As the sun sets, the town lights up, and a holiday to Kalkan is the perfect opportunity to experience the bustle of night-time activity that this resort has to offer. Many of the shops in Kalkan stay open until midnight, making it easy to do a spot of late-night hassle-free shopping. Shopkeepers in Kalkan are also happy to accept foreign currency, and the array of goods on offer include hand-woven rugs, antiques, gold and silver jewellery, hand-blown glass, hand-carved pipes, ceramics and bespoke clothing.
Kalkan also has a range of bars enabling you to spend a night sipping cocktails under the stars. Some of the options include establishments with gypsy bands serving raki with hookahs available to smoke, belly dancing clubs, jazz bars, live music venues, and some small dancing bars with seating areas for spectators. Pirat hotel also has a disco club that is open to the public, and many other hotels host a weekly Turkish night, which includes festivities like Turkish feasts, belly dancing shows, live Turkish music and regional folk dancing.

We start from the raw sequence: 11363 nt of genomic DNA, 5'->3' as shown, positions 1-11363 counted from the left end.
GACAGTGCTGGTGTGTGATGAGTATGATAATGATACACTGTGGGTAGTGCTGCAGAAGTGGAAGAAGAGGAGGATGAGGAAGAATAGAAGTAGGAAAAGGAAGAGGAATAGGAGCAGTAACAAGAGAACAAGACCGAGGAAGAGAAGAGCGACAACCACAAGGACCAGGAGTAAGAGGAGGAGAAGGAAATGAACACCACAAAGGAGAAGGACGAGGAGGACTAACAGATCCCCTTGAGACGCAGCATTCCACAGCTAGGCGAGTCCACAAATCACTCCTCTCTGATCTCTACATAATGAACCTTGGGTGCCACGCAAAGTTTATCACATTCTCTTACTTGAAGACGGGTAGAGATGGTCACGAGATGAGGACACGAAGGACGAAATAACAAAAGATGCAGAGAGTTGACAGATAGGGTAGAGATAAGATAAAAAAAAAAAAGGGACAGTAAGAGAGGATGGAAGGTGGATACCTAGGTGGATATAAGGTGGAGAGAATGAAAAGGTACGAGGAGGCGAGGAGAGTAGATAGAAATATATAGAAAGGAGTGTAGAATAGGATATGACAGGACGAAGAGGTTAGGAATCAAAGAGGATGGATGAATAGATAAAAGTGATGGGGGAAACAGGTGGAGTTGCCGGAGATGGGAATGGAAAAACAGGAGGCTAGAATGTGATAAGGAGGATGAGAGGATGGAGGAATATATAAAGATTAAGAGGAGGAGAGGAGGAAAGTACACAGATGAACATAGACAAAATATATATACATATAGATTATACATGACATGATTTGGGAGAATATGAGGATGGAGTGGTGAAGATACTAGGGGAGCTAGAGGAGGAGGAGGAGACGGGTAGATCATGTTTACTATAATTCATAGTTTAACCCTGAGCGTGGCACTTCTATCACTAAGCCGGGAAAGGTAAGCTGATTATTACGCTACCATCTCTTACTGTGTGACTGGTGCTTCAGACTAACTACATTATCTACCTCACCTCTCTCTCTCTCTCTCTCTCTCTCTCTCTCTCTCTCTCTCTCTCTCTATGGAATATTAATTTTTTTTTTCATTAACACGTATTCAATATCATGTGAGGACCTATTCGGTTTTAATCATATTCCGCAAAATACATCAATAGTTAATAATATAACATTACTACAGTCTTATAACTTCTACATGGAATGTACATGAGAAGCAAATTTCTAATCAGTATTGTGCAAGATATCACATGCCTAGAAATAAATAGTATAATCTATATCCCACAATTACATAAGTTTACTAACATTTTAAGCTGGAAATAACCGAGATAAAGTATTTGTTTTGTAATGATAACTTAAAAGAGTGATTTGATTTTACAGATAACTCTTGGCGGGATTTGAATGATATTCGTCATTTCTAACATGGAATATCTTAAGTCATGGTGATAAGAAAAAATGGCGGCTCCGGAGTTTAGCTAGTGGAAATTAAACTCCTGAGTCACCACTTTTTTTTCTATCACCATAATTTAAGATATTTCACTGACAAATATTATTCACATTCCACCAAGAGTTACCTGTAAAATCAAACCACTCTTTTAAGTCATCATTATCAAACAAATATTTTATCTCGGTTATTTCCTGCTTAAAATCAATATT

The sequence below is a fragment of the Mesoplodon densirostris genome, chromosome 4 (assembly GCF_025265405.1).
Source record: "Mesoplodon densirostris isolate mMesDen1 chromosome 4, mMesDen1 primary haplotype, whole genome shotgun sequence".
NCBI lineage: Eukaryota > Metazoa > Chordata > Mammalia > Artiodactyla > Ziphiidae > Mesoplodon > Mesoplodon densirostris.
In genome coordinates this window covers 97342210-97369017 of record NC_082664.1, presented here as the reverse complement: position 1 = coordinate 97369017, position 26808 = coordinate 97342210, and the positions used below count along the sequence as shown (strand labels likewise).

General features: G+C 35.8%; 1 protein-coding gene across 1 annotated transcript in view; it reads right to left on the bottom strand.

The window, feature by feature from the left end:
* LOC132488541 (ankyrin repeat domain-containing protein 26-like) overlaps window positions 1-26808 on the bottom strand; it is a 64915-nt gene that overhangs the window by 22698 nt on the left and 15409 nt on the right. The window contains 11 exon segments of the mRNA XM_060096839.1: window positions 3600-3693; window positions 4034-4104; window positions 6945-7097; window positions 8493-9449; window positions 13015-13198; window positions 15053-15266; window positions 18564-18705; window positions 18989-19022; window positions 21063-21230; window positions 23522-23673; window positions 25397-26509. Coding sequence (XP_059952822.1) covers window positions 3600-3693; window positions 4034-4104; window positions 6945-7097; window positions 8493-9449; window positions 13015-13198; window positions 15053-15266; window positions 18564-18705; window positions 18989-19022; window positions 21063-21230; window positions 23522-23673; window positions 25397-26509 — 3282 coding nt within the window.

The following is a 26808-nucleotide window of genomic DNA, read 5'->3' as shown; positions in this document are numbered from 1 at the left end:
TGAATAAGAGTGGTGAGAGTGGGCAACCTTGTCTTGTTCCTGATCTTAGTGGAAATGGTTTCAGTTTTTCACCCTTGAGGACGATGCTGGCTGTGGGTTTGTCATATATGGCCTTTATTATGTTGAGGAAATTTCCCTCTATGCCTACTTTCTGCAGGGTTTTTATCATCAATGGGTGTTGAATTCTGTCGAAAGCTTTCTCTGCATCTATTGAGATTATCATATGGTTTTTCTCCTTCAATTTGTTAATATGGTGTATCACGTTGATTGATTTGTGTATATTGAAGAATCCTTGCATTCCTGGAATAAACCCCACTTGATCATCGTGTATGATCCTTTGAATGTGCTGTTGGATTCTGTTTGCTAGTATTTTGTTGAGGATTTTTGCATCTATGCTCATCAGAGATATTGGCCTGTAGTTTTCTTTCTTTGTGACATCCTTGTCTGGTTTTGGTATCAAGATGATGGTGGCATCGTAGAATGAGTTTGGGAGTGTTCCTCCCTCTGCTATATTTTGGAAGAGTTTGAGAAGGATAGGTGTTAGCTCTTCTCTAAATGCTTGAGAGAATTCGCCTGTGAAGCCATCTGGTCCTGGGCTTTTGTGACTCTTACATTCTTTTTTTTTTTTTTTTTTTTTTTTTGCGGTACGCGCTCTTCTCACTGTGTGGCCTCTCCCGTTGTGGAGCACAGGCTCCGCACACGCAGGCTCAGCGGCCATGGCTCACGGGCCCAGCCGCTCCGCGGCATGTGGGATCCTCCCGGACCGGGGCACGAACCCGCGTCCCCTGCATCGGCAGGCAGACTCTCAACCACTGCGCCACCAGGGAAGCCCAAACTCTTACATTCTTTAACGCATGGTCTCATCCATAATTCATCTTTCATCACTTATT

A couple’s holiday to Kalkan is the perfect setting for a tailor-made romantic getaway. Enjoy a freshly cooked Turkish meal at one of the many rooftop terrace restaurants, or test each other’s cooking skills with a cooking course at Guru. Hire a gulet for a few days and take a private cruise around the island, or visit the trout farm restaurants in the mountains. Visit the ancient Lycian sights and get a taste of Kalkan’s cultural heritage or visit the secluded mountain villages. Dance through the night in each other’s company at a Turkish night, or spend the day lazing on the beach and soaking up the sun.
For a really relaxed romantic getaway, there’s the Sultan Hammam and Wellness Centre. Unwind and let go in the spacious marble Turkish bath area and treat yourselves to a full body exfoliation. Indulge in a foam bath and lather massage, and take advantage of the sauna. The centre also has a lounge area where you can finish the experience with a cocktail in front of panoramic views of the harbour.
The most prominent cultural relic of Kalkan is its general architecture. Dating from the Ottoman Empire, it features narrow cobbled streets with whitewashed buildings and carved wooden balconies. A walk around Kalkan’s old town will familiarise you with its heritage. There’s a Greek Orthodox Church in the town which was converted into a Mosque in later years.
Historically, Kalkan was the only safe port between Fethiye and Kas, and was a favourite trading port, so the people of Kalkan have long been involved in trade. This is evident in the wealth of shopping opportunities in the town, with a spectacular array of hand-made goods on sale, from rugs to ceramics, blown glass, pipes and jewellery.